The first time my daughter saw a dietitian who was supposed to specialize in eating disorders, I went to the appointment with her. My daughter was 15 years-old, and very apprehensive about starting treatment. We waited outside the dietitian’s door together, with me trying to distract her and calm her down before the appointment.
When the door to the dietitian’s office opened and the person who was inside came out, my daughter and I both stood up to enter the room. We walked in together. The dietitian looked up, saw both of us, pointed her finger at me, and said, “!אמא, החוצה”, which translates to “Mother, out!”, and which was seriously rude by any standard. Before I could react, my daughter insisted, “I want her here, she’s my mother”, but the dietitian repeated her command, finger pointing and all. Like the polite American that I am (or maybe was?), I respected her authority and left the room. I took my seat once again outside the door, where I sat for the next 45 minutes listening to my daughter sobbing inside the room and wondering in what universe that appointment could possibly be considered productive. Certainly not in mine.
At the end of the appointment, I was invited back into the room. With complete disregard for my distraught daughter, the dietitian handed me the food plan that she wrote out and said, “She is responsible for her own eating.”
I looked at her like she just landed from Mars. For G-d’s sake, we were in a freaking eating disorder clinic! Obviously, if my daughter could eat on her own, we wouldn’t be there, right?? When I started to question her on that point, she told me again that eating the food that was written on that paper was my daughter’s responsibility. There were foods on there that I knew my daughter wouldn’t touch under the best of circumstances, being the picky eater that she was even before her eating disorder, but the dietitian wouldn’t listen to me, and I was curtly dismissed.
I’m sure you can probably guess what happened after that. My daughter continued to lose weight at an alarming rate, careening to the bottom of the eating disorder abyss, where she remained for a very long time. I would have sacrificed myself in a heartbeat if I somehow could have broken her fall, but it doesn’t work that way. No matter how hard I tried to grab on to her, to slow her down at the very least, she seemed to slip through my grip. A few times I almost fell into that abyss with her. She is my child, and where she goes, I go. But despite my willingness to accompany her through the darkness, this was her journey alone. That’s just how it is. All that I could do was to shine the light, for when she was ready to head toward it.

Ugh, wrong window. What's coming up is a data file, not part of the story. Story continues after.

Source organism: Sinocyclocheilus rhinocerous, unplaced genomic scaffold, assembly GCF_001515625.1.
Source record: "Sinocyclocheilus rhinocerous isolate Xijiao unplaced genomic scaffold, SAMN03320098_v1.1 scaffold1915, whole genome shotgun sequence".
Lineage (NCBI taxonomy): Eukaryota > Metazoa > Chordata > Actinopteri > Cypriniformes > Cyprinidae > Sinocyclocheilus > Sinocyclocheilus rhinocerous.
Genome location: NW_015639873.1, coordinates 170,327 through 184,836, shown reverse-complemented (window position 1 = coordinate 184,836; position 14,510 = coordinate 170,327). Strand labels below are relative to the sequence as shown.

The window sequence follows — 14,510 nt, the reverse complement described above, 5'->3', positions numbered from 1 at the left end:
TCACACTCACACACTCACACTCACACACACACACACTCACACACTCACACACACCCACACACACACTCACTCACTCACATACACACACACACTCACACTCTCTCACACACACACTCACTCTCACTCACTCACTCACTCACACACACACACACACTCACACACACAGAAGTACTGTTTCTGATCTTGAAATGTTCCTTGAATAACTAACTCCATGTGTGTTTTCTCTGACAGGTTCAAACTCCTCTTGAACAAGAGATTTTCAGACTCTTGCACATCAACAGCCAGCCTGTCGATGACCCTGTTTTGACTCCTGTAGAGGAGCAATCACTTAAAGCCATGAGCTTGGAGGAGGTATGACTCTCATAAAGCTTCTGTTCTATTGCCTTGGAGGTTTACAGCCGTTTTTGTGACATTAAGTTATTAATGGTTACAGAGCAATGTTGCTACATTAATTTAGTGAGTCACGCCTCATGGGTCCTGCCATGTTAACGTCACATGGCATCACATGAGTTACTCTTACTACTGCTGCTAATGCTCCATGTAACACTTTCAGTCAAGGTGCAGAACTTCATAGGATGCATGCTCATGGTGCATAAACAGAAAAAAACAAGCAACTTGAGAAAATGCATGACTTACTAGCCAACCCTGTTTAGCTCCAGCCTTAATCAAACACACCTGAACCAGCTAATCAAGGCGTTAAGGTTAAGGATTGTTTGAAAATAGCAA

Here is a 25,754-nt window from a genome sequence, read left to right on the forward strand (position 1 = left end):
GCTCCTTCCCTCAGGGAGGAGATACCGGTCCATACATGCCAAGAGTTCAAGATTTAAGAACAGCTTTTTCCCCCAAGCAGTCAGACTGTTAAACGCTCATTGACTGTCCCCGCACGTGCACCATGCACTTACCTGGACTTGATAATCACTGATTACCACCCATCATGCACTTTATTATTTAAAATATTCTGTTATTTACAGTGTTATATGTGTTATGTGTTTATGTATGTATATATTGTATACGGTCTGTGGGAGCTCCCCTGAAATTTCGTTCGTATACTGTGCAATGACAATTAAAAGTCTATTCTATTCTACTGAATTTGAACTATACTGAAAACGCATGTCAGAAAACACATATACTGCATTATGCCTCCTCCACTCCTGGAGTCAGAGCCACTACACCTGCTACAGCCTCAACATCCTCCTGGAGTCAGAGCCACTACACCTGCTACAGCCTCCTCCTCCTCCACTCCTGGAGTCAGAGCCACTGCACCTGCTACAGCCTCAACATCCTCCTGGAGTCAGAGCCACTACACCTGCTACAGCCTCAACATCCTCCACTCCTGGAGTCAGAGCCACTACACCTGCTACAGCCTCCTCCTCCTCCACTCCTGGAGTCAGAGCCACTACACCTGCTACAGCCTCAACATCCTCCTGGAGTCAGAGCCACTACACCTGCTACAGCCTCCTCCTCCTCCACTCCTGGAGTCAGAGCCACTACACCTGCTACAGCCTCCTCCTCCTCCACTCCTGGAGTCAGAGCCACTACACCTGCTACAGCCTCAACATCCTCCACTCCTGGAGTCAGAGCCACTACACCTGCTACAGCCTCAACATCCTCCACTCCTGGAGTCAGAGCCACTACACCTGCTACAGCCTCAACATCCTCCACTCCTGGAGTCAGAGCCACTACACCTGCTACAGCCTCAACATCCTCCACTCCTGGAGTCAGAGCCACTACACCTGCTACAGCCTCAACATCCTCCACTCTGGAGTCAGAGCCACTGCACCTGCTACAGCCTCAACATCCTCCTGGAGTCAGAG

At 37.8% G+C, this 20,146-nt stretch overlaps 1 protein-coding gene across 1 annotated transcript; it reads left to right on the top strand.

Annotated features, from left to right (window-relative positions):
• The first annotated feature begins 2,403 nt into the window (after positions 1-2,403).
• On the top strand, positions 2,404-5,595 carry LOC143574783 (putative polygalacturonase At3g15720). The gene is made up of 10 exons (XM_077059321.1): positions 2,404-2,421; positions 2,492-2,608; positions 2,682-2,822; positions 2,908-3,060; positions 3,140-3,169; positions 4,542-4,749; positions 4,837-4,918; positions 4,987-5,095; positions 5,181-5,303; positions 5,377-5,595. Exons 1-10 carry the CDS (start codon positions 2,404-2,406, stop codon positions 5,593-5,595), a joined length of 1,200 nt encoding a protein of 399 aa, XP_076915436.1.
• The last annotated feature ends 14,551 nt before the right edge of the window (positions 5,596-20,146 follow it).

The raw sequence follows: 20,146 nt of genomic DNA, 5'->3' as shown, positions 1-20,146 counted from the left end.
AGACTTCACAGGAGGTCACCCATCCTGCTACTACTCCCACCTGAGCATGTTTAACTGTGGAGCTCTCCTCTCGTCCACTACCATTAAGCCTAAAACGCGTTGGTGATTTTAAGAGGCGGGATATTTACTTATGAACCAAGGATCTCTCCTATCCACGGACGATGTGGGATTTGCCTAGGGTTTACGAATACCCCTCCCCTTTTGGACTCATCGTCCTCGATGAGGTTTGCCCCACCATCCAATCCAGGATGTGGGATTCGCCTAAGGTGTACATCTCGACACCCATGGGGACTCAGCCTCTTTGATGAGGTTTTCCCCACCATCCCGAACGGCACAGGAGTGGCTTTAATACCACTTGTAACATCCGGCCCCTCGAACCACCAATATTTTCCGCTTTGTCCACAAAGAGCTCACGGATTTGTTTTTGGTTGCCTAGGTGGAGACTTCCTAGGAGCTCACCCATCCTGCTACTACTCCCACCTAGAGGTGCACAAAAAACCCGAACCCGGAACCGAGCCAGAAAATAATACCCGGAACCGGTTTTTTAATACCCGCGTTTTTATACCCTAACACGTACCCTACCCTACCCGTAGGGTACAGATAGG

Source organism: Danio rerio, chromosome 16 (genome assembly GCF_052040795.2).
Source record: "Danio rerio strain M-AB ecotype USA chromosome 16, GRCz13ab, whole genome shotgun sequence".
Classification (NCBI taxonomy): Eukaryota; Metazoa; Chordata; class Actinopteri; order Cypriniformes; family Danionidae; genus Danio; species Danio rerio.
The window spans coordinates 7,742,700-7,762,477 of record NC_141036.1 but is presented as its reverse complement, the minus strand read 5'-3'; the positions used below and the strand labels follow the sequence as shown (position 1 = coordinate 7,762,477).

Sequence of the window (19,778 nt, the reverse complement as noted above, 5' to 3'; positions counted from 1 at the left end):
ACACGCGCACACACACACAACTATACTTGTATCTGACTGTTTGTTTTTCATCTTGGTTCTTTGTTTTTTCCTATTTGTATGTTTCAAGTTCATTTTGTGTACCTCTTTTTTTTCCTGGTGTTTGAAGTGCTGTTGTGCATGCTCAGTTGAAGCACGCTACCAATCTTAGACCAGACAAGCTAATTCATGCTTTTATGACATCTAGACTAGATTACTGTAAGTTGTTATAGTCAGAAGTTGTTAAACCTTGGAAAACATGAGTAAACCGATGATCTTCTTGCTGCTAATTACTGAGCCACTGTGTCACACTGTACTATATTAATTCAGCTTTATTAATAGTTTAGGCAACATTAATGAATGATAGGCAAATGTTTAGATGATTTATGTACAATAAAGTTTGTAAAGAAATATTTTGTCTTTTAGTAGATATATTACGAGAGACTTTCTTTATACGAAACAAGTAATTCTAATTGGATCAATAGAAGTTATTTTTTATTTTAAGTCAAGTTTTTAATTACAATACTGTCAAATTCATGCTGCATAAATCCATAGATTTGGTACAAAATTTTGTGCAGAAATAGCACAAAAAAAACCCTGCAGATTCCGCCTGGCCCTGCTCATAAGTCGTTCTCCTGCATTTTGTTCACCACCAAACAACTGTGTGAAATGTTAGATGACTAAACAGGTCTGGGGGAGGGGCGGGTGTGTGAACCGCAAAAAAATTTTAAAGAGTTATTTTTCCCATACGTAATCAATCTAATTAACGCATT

I would give anything to go back to that moment in time in the dietitian’s office and to do it all again, choose a different path, but there are no second chances here, and that’s why I am so passionate about eating disorder advocacy to improve (and ideally regulate) eating disorder treatment here in Israel. Because my experience of receiving treatment that conforms to the most basic definition of malpractice (that day in the dietitian’s office is just one of our many negative experiences) is a cautionary tale for all of the other parents out there whose daughters and sons deserve far better than what my own daughter got.
I don’t blame myself for my docility that day in the dietitian’s office, or for following the “give it time” directives issued throughout the first year of my daughter’s treatment, first at a clinic and then in a hospital unit. I sincerely didn’t know any better then, but I know better now. Experience is a bitch.
Time is the enemy. Sticking with ineffectual treatment causes damage. Because while you are “giving it time”, the eating disorder is gaining power and strength, making recovery more and more elusive.
Even under the best of circumstances, eating disorders are notoriously hard to treat, which is why it is so important to follow the evidence and use treatments with proven efficacy. Knowing that the statistics are against full recovery, why not increase the odds by using treatment methods that work and ditching those that don’t? Wouldn’t it be more fulfilling for clinicians to see more of their patients recover?
I am no longer the mother who will wait outside a closed door against my daughter’s wishes, listening to her cry. That mother has left the building. My place is inside the room, beside my daughter. Support is critical for eating disorder recovery. My daughter is lucky to have a loving family, but others are not, and they have to find what my friend June refers to as a “family of choice”. Eating disorders try to pull those in their clutches away from the people who love them, much like an abusive boyfriend. Strengthening the bonds and connections of love and support go a long way toward helping someone recover, which is why it’s so important to include parents and other caregivers in treatment.
I knew that I found the right treatment for my daughter when I was able to finally sleep at night, after well over a year of my mind racing through worst case scenarios all night long. For the most part, our experiences since then have been largely positive.
I would still like to think that I am a polite American, but if anyone ever again points at me and says, “Mother, out!”, or any variation on that theme, to the detriment of my child, then all bets are off.